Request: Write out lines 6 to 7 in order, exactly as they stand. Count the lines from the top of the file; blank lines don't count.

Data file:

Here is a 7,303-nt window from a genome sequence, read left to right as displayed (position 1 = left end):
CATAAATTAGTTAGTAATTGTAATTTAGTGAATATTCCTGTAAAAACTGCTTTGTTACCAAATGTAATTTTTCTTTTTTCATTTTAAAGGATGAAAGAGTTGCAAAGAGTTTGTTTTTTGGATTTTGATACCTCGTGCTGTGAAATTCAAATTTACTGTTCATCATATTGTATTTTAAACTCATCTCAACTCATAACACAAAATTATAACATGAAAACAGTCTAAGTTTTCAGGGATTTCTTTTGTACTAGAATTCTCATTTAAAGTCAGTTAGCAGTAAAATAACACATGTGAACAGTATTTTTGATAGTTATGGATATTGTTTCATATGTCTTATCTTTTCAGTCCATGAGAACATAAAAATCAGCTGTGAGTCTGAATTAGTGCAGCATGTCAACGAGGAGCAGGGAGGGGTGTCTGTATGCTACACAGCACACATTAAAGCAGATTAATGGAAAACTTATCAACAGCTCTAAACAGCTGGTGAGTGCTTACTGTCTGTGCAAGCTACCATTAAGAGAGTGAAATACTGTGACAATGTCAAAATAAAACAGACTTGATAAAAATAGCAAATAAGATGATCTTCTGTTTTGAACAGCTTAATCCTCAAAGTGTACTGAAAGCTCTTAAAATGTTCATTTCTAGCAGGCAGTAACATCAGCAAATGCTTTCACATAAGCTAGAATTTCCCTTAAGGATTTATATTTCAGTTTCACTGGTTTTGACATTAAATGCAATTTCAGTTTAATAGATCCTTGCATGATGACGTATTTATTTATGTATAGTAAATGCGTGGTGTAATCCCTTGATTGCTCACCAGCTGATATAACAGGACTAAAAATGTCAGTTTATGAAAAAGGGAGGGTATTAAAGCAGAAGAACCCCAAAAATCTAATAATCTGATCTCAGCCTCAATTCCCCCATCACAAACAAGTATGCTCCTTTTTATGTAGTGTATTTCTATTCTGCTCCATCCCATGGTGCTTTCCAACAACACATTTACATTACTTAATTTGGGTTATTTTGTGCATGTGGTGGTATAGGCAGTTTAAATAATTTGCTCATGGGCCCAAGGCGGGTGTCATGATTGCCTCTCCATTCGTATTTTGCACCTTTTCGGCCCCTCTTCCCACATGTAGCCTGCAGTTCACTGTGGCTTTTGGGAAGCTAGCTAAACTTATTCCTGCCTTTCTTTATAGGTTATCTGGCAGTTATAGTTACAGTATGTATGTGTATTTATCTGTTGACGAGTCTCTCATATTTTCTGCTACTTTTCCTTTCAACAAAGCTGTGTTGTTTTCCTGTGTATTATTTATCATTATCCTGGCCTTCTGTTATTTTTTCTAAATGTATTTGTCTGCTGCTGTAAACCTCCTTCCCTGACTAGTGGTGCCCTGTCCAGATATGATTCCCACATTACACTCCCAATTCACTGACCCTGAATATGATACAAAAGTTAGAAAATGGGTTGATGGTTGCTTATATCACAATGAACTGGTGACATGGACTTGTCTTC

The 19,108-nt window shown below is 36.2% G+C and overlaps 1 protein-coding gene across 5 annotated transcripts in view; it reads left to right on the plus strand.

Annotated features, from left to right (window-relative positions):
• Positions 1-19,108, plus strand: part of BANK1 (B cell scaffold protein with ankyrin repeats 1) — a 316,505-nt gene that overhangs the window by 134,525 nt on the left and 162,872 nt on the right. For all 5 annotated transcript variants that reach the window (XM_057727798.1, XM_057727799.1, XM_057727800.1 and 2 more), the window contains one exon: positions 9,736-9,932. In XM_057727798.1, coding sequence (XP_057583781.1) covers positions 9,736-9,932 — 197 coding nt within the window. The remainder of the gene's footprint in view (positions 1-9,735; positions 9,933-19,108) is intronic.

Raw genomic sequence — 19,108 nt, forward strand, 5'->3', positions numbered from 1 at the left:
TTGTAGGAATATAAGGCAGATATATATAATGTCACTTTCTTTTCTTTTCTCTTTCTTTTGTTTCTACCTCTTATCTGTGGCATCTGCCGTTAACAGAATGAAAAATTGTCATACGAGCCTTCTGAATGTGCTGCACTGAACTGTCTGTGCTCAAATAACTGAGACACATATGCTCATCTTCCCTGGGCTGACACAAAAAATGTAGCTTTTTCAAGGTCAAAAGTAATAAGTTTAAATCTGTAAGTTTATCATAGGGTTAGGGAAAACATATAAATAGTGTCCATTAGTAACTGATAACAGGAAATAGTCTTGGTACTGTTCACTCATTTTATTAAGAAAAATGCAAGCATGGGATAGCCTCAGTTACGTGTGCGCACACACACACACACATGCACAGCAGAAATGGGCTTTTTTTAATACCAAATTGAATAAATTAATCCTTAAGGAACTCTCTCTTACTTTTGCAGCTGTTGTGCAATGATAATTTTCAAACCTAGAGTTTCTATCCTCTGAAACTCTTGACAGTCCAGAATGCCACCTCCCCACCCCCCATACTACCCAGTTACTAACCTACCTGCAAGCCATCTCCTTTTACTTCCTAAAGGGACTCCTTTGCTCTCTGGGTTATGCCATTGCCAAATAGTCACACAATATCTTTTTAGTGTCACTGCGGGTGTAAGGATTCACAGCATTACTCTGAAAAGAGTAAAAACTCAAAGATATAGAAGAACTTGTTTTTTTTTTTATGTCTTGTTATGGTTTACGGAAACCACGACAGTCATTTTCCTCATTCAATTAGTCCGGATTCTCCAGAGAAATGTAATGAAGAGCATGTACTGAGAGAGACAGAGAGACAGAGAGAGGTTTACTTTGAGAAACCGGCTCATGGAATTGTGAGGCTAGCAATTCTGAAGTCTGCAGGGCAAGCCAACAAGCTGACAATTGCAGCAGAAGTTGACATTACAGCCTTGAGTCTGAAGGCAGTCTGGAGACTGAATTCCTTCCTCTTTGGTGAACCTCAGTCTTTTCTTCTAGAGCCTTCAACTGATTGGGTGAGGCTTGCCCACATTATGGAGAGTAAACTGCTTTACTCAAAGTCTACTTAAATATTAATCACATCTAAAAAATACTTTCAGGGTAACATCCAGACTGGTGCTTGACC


Raw genomic sequence — 19,108 nt, forward strand, 5'->3', positions numbered from 1 at the left:
TTGTAGGAATATAAGGCAGATATATATAATGTCACTTTCTTTTCTTTTCTCTTTCTTTTGTTTCTACCTCTTATCTGTGGCATCTGCCGTTAACAGAATGAAAAATTGTCATACGAGCCTTCTGAATGTGCTGCACTGAACTGTCTGTGCTCAAATAACTGAGACACATATGCTCATCTTCCCTGGGCTGACACAAAAAATGTAGCTTTTTCAAGGTCAAAAGTAATAAGTTTAAATCTGTAAGTTTATCATAGGGTTAGGGAAAACATATAAATAGTGTCCATTAGTAACTGATAACAGGAAATAGTCTTGGTACTGTTCACTCATTTTATTAAGAAAAATGCAAGCATGGGATAGCCTCAGTTACGTGTGCGCACACACACACACACATGCACAGCAGAAATGGGCTTTTTTTAATACCAAATTGAATAAATTAATCCTTAAGGAACTCTCTCTTACTTTTGCAGCTGTTGTGCAATGATAATTTTCAAACCTAGAGTTTCTATCCTCTGAAACTCTTGACAGTCCAGAATGCCACCTCCCCACCCCCCATACTACCCAGTTACTAACCTACCTGCAAGCCATCTCCTTTTACTTCCTAAAGGGACTCCTTTGCTCTCTGGGTTATGCCATTGCCAAATAGTCACACAATATCTTTTTAGTGTCACTGCGGGTGTAAGGATTCACAGCATTACTCTGAAAAGAGTAAAAACTCAAAGATATAGAAGAACTTGTTTTTTTTTTTATGTCTTGTTATGGTTTACGGAAACCACGACAGTCATTTTCCTCATTCAATTAGTCCGGATTCTCCAGAGAAATGTAATGAAGAGCATGTACTGAGAGAGACAGAGAGACAGAGAGAGGTTTACTTTGAGAAACCGGCTCATGGAATTGTGAGGCTAGCAATTCTGAAGTCTGCAGGGCAAGCCAACAAGCTGACAATTGCAGCAGAAGTTGACATTACAGCCTTGAGTCTGAAGGCAGTCTGGAGACTGAATTCCTTCCTCTTTGGTGAACCTCAGTCTTTTCTTCTAGAGCCTTCAACTGATTGGGTGAGGCTTGCCCACATTATGGAGAGTAAACTGCTTTACTCAAAGTCTACTTAAATATTAATCACATCTAAAAAATACTTTCAGGGTAACATCCAGACTGGTGCTTGACC